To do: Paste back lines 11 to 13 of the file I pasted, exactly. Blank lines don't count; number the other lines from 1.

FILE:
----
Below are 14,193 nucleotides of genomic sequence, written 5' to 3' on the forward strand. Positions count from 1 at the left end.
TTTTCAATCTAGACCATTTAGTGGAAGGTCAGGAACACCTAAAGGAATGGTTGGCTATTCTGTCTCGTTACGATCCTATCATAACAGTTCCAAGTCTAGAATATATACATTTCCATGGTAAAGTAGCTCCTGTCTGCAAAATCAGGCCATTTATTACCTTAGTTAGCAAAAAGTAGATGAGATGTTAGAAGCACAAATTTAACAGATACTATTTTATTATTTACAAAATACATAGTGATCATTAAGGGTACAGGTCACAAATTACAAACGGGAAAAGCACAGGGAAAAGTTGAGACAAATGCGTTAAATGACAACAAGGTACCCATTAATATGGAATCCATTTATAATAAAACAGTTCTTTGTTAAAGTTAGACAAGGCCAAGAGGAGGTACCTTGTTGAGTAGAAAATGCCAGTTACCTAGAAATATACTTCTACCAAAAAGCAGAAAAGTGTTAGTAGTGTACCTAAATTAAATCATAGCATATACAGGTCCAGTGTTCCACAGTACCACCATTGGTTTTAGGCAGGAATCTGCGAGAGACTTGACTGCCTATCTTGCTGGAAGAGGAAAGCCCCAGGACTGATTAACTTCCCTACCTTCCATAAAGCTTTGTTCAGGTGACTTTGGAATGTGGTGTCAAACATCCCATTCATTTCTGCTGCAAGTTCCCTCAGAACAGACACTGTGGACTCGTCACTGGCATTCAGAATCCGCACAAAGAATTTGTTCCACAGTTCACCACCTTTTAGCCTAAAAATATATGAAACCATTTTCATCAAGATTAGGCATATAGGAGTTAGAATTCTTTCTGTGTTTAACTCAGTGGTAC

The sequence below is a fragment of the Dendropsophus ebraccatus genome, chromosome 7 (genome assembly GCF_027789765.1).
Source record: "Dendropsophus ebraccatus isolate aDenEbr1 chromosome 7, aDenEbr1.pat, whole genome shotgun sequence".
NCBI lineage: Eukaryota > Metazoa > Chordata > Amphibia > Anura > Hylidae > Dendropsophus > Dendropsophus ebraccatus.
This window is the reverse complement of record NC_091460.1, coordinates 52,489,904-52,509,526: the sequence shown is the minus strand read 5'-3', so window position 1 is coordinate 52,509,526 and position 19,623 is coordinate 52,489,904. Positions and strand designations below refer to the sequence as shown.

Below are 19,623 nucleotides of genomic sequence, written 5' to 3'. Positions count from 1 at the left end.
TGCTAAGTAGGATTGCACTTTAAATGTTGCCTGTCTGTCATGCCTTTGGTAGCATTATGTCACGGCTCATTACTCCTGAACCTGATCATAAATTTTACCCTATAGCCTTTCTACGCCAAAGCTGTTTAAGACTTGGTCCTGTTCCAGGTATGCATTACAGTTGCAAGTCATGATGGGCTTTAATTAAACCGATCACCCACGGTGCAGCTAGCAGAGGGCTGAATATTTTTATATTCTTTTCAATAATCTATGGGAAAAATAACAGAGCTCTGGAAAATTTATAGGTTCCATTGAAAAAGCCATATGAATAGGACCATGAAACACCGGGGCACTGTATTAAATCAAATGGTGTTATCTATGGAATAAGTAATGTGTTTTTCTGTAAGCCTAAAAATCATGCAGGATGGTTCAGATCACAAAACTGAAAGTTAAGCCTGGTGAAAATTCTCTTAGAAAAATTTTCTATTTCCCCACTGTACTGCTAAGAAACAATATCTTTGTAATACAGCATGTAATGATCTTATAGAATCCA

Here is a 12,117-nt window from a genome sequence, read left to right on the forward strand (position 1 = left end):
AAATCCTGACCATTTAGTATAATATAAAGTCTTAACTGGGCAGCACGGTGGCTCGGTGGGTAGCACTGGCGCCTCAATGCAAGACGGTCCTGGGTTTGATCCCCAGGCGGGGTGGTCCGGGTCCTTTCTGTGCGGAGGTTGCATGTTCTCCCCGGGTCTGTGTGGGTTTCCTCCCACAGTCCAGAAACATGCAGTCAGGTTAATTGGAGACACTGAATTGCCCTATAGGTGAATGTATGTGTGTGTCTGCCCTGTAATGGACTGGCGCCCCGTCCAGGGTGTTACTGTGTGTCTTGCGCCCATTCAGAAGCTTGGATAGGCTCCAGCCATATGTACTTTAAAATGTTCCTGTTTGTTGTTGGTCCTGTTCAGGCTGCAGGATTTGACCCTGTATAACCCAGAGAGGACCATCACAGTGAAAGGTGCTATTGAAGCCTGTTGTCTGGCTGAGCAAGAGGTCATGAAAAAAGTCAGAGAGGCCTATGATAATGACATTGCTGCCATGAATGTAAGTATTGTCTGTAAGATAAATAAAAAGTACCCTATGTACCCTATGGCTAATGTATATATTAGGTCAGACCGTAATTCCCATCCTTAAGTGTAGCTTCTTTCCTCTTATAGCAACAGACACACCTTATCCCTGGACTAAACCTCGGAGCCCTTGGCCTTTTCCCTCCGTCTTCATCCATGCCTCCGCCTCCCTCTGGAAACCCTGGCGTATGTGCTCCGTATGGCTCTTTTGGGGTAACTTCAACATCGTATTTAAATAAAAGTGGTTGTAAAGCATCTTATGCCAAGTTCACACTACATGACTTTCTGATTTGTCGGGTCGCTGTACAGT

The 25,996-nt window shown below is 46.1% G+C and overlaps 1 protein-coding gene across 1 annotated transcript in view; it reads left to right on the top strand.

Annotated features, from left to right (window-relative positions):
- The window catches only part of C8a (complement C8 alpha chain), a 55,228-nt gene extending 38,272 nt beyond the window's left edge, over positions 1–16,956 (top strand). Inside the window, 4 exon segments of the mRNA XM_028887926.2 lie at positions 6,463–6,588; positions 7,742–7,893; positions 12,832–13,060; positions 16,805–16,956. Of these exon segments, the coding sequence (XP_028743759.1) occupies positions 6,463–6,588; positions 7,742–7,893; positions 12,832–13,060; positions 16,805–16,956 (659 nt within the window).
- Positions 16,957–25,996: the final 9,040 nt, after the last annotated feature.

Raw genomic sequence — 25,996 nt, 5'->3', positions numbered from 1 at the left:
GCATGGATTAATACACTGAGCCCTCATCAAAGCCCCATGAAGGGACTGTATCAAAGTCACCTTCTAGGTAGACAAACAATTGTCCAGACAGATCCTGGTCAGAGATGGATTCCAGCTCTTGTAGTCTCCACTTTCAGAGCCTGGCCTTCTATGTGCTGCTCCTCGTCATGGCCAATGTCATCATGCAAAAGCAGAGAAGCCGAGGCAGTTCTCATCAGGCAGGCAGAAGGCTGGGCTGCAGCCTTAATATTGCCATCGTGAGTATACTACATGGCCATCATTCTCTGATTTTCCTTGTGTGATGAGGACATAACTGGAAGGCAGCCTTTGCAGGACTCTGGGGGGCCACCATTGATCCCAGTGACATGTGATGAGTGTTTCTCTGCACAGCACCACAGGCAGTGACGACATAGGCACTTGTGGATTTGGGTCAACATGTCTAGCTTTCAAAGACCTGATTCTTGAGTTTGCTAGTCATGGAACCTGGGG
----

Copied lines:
The 25,996-nt window shown below is 46.1% G+C and overlaps 1 protein-coding gene across 1 annotated transcript in view; it reads left to right on the top strand.

Annotated features, from left to right (window-relative positions):
- The window catches only part of C8a (complement C8 alpha chain), a 55,228-nt gene extending 38,272 nt beyond the window's left edge, over positions 1–16,956 (top strand). Inside the window, 4 exon segments of the mRNA XM_028887926.2 lie at positions 6,463–6,588; positions 7,742–7,893; positions 12,832–13,060; positions 16,805–16,956. Of these exon segments, the coding sequence (XP_028743759.1) occupies positions 6,463–6,588; positions 7,742–7,893; positions 12,832–13,060; positions 16,805–16,956 (659 nt within the window).